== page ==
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Cognitive Behavioral Therapy and Negative Emotions


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Cognitive Behavioral Therapy and Negative Emotions

Carrie Gianotti
2006

Negative emotions and thoughts can bring about harmful psychological and physiological consequences.  Disruptions in the immune, endocrine, and central nervous system as a result of negative effect can precipitate diseases like diabetes, cancer, HIV, rheumatoid arthritis, chronic fatigue syndrome, diabetes, and obesity.  Stress is the prevailing factor when dealing with diseases that interact in a bidirectional way on the body and the mind.  Negative moods have been associated with lowered immune system defenses and therefore stress may produce a negative mood and thus weakening immune responses.  Some emotional responses may be lack of perceived control, anxiety, depressed mood, poor sleep habits and/or lack of sleep.  These factors may be emotional responses to psychological stressors that produce immunological and endocrine changes via brain and central nervous system.  An abnormality in the HPA axis may be from maladaption of stress related stimuli and depression also plays a role in hyperactivity of the HPA axis resulting in abnormal transmittal of neurotransmitters.  Stress responses and coping mechanisms may also play a role in hyperactivity of the HPA axis through genetics, environment, physiology, and psychological traumas.  The sympathetic nervous system may also become dsyregulated as a result of abnormal or maladaptive stress responses.    

Taken all together, stress may produce changes that result in negative affect and thus aggravate or intensify related disease states and result in comorbid psychopathology.  Emotional responses to such disease like cancer, HIV, and diabetes, may place the affected individual into a state of depression.  The individuals behavioral habits may have changed, they may have a limited role at home or work, have less contact with family and other social supporters, have taken on a “sick role,” have become anxious or depressed about their current disease status and lifestyle changes, lack heath care, or may have to alter dietary and exercise habits.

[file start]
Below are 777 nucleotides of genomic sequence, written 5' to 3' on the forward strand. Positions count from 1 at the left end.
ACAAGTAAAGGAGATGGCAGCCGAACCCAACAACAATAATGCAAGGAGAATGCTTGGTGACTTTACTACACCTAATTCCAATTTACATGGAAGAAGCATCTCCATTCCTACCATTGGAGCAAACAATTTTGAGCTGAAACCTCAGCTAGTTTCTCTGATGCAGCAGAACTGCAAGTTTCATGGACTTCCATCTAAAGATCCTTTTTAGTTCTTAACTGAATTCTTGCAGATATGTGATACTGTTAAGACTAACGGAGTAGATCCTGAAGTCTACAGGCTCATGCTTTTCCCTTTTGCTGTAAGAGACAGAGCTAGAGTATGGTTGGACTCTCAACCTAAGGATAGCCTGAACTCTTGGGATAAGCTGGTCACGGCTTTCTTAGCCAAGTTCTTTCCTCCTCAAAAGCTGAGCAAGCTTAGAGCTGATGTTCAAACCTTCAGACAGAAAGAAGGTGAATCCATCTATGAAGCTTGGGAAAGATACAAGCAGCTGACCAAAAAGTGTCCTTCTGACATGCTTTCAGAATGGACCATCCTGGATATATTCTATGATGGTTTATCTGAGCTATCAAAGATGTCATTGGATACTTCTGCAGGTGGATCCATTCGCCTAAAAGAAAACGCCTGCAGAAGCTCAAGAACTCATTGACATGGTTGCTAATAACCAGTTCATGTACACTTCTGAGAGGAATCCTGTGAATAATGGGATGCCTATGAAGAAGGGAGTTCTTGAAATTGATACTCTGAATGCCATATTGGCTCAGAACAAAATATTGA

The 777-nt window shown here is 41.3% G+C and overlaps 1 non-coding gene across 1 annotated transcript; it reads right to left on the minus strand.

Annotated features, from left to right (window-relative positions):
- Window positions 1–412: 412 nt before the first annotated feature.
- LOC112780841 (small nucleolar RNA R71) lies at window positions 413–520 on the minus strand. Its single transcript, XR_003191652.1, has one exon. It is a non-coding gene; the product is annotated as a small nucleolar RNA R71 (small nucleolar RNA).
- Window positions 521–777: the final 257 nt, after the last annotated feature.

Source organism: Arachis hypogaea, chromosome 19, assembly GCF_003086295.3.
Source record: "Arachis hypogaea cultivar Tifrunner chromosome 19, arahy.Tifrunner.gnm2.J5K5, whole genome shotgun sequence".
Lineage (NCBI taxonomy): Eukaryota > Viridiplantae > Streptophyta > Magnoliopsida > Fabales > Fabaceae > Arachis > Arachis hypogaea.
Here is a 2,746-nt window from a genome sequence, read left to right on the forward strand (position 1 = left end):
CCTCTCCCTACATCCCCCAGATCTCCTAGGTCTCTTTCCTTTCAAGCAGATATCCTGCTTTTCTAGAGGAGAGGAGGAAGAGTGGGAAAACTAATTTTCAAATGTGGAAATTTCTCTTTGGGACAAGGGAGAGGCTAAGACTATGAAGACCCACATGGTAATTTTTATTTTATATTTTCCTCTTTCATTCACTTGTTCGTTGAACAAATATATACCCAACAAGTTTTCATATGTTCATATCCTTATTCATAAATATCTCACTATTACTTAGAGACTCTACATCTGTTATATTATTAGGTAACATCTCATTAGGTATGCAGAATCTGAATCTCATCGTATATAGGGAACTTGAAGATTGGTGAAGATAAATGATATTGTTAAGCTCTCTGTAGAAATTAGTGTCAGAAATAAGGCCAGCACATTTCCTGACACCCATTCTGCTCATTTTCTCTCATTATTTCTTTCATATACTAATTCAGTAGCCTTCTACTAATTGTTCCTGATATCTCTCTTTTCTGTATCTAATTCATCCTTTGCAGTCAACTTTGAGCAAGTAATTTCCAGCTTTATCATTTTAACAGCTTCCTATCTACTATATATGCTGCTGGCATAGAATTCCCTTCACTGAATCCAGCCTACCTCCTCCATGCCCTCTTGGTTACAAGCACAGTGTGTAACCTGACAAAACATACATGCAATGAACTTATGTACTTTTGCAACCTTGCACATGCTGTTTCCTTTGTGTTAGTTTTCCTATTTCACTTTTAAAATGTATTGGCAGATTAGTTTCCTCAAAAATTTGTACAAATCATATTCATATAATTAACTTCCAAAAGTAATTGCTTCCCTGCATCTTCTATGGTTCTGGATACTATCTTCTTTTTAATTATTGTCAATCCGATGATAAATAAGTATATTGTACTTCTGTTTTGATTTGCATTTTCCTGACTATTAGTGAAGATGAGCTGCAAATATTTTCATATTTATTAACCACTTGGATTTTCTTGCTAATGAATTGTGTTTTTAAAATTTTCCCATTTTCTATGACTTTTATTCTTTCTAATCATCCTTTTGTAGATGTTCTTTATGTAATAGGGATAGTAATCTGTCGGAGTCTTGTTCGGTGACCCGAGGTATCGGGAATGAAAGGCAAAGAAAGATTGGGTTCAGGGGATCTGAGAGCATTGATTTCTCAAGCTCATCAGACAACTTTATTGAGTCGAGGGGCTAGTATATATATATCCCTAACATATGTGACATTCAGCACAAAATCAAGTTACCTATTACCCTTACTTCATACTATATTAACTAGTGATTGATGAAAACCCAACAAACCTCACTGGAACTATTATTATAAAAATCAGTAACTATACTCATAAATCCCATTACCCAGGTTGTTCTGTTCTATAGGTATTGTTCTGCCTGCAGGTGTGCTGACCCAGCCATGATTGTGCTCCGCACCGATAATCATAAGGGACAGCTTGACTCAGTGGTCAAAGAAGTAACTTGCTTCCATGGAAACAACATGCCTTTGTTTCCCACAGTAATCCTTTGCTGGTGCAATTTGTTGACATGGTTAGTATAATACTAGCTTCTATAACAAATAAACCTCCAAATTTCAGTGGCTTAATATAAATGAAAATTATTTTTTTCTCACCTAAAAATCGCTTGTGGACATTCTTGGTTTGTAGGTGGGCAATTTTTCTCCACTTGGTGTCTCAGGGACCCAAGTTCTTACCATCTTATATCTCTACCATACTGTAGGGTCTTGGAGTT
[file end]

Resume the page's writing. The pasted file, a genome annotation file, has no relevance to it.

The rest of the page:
One way to intervene and affect positive change is through the administration of cognitive-behavioral therapy.  The goal of such a psychological intervention is to replace negative thoughts and emotions to more positive and realistic ones which may in turn enhance immune, endocrine, and emotional functioning.  Cognitive-behavioral therapy can be a useful tool in addressing stress, anxiety, and depression associated with HIV, cancer, rheumatoid arthritis, obesity, chronic fatigue syndrome, somatization disorders, diabetes, and other disease as well.

One cognitive-behavioral approach would be to use relaxation training.  This training aims at reducing psychological arousal through muscle relaxation.  Stress management may also be a tool in reducing distress and prioritizing personal and professional goals in a positive light.  According to Cruess, Antoni, Hayes, Penedo, Ironson, Fletcher, Lutgendorf, and Schneiderman (2002), the use of cognitive-behavioral stress management intervention for HIV infected men resulted in positive behavioral, cognitive, and social changes resulting in reduced psychological stress.  Cognitive-behavioral therapy was also found to be successful in other diseases as well. 

Afari and Buchwald (2003) point out that successful treatment for chronic fatigue syndrome can focus on comorbid depression, improving coping skills, and reduction in catastrophic thinking, sleep disturbances, reduction in pain symptoms, and increase in physical activity.  The authors further attest that chronic fatigue syndrome can be treated effectively through the use of cognitive-behavioral therapy and graded exposure exercise programs.